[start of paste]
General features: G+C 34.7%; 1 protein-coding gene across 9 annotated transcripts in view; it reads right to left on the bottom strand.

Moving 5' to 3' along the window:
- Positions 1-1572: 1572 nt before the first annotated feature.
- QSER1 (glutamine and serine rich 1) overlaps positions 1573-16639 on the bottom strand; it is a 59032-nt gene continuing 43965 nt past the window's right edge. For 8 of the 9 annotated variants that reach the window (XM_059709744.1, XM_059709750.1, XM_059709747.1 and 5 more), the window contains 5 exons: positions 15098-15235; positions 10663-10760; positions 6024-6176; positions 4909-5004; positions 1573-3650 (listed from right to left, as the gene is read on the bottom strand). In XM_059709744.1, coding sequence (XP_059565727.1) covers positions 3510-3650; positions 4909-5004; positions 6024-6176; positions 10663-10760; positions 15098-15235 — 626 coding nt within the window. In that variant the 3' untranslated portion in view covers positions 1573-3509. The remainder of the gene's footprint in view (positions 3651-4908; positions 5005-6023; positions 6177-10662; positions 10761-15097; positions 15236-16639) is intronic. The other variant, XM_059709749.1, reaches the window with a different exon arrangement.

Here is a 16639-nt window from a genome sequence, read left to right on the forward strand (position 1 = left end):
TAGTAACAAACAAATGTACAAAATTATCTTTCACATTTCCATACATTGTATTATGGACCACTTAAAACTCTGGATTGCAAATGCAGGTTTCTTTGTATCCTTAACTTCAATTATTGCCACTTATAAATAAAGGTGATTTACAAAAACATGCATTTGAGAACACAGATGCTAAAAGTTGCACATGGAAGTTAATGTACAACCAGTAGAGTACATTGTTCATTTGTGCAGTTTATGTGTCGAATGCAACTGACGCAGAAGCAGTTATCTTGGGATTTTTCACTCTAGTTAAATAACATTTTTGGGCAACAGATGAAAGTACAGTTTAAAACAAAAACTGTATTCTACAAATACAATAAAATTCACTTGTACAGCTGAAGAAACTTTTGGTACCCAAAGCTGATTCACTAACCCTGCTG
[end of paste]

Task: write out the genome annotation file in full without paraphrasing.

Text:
General features: G+C 34.7%; 1 protein-coding gene across 9 annotated transcripts in view; it reads right to left on the bottom strand.

Moving 5' to 3' along the window:
- Positions 1-1572: 1572 nt before the first annotated feature.
- QSER1 (glutamine and serine rich 1) overlaps positions 1573-16639 on the bottom strand; it is a 59032-nt gene continuing 43965 nt past the window's right edge. For 8 of the 9 annotated variants that reach the window (XM_059709744.1, XM_059709750.1, XM_059709747.1 and 5 more), the window contains 5 exons: positions 15098-15235; positions 10663-10760; positions 6024-6176; positions 4909-5004; positions 1573-3650 (listed from right to left, as the gene is read on the bottom strand). In XM_059709744.1, coding sequence (XP_059565727.1) covers positions 3510-3650; positions 4909-5004; positions 6024-6176; positions 10663-10760; positions 15098-15235 — 626 coding nt within the window. In that variant the 3' untranslated portion in view covers positions 1573-3509. The remainder of the gene's footprint in view (positions 3651-4908; positions 5005-6023; positions 6177-10662; positions 10761-15097; positions 15236-16639) is intronic. The other variant, XM_059709749.1, reaches the window with a different exon arrangement.

Here is a 16639-nt window from a genome sequence, read left to right on the forward strand (position 1 = left end):
TAGTAACAAACAAATGTACAAAATTATCTTTCACATTTCCATACATTGTATTATGGACCACTTAAAACTCTGGATTGCAAATGCAGGTTTCTTTGTATCCTTAACTTCAATTATTGCCACTTATAAATAAAGGTGATTTACAAAAACATGCATTTGAGAACACAGATGCTAAAAGTTGCACATGGAAGTTAATGTACAACCAGTAGAGTACATTGTTCATTTGTGCAGTTTATGTGTCGAATGCAACTGACGCAGAAGCAGTTATCTTGGGATTTTTCACTCTAGTTAAATAACATTTTTGGGCAACAGATGAAAGTACAGTTTAAAACAAAAACTGTATTCTACAAATACAATAAAATTCACTTGTACAGCTGAAGAAACTTTTGGTACCCAAAGCTGATTCACTAACCCTGCTG